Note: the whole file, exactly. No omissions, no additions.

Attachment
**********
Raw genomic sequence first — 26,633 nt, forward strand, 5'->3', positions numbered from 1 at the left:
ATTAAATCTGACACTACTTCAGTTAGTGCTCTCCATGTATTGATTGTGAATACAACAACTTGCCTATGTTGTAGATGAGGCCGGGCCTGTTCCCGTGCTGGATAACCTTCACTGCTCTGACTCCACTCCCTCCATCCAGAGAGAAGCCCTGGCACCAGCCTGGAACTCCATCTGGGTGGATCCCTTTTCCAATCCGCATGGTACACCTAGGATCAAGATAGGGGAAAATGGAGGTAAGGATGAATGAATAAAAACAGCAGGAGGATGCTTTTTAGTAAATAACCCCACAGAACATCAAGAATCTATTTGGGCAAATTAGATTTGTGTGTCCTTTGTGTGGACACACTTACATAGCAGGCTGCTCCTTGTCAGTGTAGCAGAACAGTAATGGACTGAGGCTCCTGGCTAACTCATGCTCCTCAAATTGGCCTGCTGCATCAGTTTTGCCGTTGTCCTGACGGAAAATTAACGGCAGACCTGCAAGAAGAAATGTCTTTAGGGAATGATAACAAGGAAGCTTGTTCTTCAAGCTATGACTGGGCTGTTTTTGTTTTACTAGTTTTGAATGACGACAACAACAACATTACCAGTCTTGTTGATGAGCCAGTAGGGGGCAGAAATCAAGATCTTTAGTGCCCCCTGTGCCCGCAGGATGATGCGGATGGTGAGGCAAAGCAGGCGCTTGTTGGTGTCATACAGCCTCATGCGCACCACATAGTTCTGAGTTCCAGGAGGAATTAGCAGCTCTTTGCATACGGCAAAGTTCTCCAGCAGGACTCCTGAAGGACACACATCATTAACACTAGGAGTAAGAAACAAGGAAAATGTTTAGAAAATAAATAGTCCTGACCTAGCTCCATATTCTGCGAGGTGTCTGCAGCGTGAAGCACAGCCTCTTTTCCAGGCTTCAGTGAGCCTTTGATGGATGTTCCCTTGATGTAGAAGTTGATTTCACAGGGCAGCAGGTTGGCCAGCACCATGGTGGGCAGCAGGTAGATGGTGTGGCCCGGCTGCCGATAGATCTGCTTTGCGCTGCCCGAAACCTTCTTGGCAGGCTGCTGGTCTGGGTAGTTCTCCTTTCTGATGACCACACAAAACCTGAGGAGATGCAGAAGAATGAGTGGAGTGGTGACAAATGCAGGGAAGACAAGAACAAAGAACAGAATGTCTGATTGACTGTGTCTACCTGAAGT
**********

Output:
Raw genomic sequence first — 26,633 nt, forward strand, 5'->3', positions numbered from 1 at the left:
ATTAAATCTGACACTACTTCAGTTAGTGCTCTCCATGTATTGATTGTGAATACAACAACTTGCCTATGTTGTAGATGAGGCCGGGCCTGTTCCCGTGCTGGATAACCTTCACTGCTCTGACTCCACTCCCTCCATCCAGAGAGAAGCCCTGGCACCAGCCTGGAACTCCATCTGGGTGGATCCCTTTTCCAATCCGCATGGTACACCTAGGATCAAGATAGGGGAAAATGGAGGTAAGGATGAATGAATAAAAACAGCAGGAGGATGCTTTTTAGTAAATAACCCCACAGAACATCAAGAATCTATTTGGGCAAATTAGATTTGTGTGTCCTTTGTGTGGACACACTTACATAGCAGGCTGCTCCTTGTCAGTGTAGCAGAACAGTAATGGACTGAGGCTCCTGGCTAACTCATGCTCCTCAAATTGGCCTGCTGCATCAGTTTTGCCGTTGTCCTGACGGAAAATTAACGGCAGACCTGCAAGAAGAAATGTCTTTAGGGAATGATAACAAGGAAGCTTGTTCTTCAAGCTATGACTGGGCTGTTTTTGTTTTACTAGTTTTGAATGACGACAACAACAACATTACCAGTCTTGTTGATGAGCCAGTAGGGGGCAGAAATCAAGATCTTTAGTGCCCCCTGTGCCCGCAGGATGATGCGGATGGTGAGGCAAAGCAGGCGCTTGTTGGTGTCATACAGCCTCATGCGCACCACATAGTTCTGAGTTCCAGGAGGAATTAGCAGCTCTTTGCATACGGCAAAGTTCTCCAGCAGGACTCCTGAAGGACACACATCATTAACACTAGGAGTAAGAAACAAGGAAAATGTTTAGAAAATAAATAGTCCTGACCTAGCTCCATATTCTGCGAGGTGTCTGCAGCGTGAAGCACAGCCTCTTTTCCAGGCTTCAGTGAGCCTTTGATGGATGTTCCCTTGATGTAGAAGTTGATTTCACAGGGCAGCAGGTTGGCCAGCACCATGGTGGGCAGCAGGTAGATGGTGTGGCCCGGCTGCCGATAGATCTGCTTTGCGCTGCCCGAAACCTTCTTGGCAGGCTGCTGGTCTGGGTAGTTCTCCTTTCTGATGACCACACAAAACCTGAGGAGATGCAGAAGAATGAGTGGAGTGGTGACAAATGCAGGGAAGACAAGAACAAAGAACAGAATGTCTGATTGACTGTGTCTACCTGAAGT